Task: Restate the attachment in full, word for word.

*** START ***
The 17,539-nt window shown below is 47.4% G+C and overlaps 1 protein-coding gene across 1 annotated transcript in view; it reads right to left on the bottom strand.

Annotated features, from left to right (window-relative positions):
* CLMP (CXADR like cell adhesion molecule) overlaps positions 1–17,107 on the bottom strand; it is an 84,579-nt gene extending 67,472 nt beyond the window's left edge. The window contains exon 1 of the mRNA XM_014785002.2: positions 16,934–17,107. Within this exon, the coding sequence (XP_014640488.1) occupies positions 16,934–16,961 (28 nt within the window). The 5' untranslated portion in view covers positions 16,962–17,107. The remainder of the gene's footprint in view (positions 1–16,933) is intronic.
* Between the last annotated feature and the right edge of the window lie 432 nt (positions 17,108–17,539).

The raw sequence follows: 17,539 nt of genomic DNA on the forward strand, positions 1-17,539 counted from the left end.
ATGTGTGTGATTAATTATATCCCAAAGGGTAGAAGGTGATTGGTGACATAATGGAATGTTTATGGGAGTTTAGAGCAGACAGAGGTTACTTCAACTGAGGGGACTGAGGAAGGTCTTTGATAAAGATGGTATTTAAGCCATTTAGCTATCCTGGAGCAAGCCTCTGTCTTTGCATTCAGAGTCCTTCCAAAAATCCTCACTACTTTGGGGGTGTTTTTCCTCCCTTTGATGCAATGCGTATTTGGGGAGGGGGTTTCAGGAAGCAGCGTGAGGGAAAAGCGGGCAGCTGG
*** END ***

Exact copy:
The 17,539-nt window shown below is 47.4% G+C and overlaps 1 protein-coding gene across 1 annotated transcript in view; it reads right to left on the bottom strand.

Annotated features, from left to right (window-relative positions):
* CLMP (CXADR like cell adhesion molecule) overlaps positions 1–17,107 on the bottom strand; it is an 84,579-nt gene extending 67,472 nt beyond the window's left edge. The window contains exon 1 of the mRNA XM_014785002.2: positions 16,934–17,107. Within this exon, the coding sequence (XP_014640488.1) occupies positions 16,934–16,961 (28 nt within the window). The 5' untranslated portion in view covers positions 16,962–17,107. The remainder of the gene's footprint in view (positions 1–16,933) is intronic.
* Between the last annotated feature and the right edge of the window lie 432 nt (positions 17,108–17,539).

The raw sequence follows: 17,539 nt of genomic DNA on the forward strand, positions 1-17,539 counted from the left end.
ATGTGTGTGATTAATTATATCCCAAAGGGTAGAAGGTGATTGGTGACATAATGGAATGTTTATGGGAGTTTAGAGCAGACAGAGGTTACTTCAACTGAGGGGACTGAGGAAGGTCTTTGATAAAGATGGTATTTAAGCCATTTAGCTATCCTGGAGCAAGCCTCTGTCTTTGCATTCAGAGTCCTTCCAAAAATCCTCACTACTTTGGGGGTGTTTTTCCTCCCTTTGATGCAATGCGTATTTGGGGAGGGGGTTTCAGGAAGCAGCGTGAGGGAAAAGCGGGCAGCTGG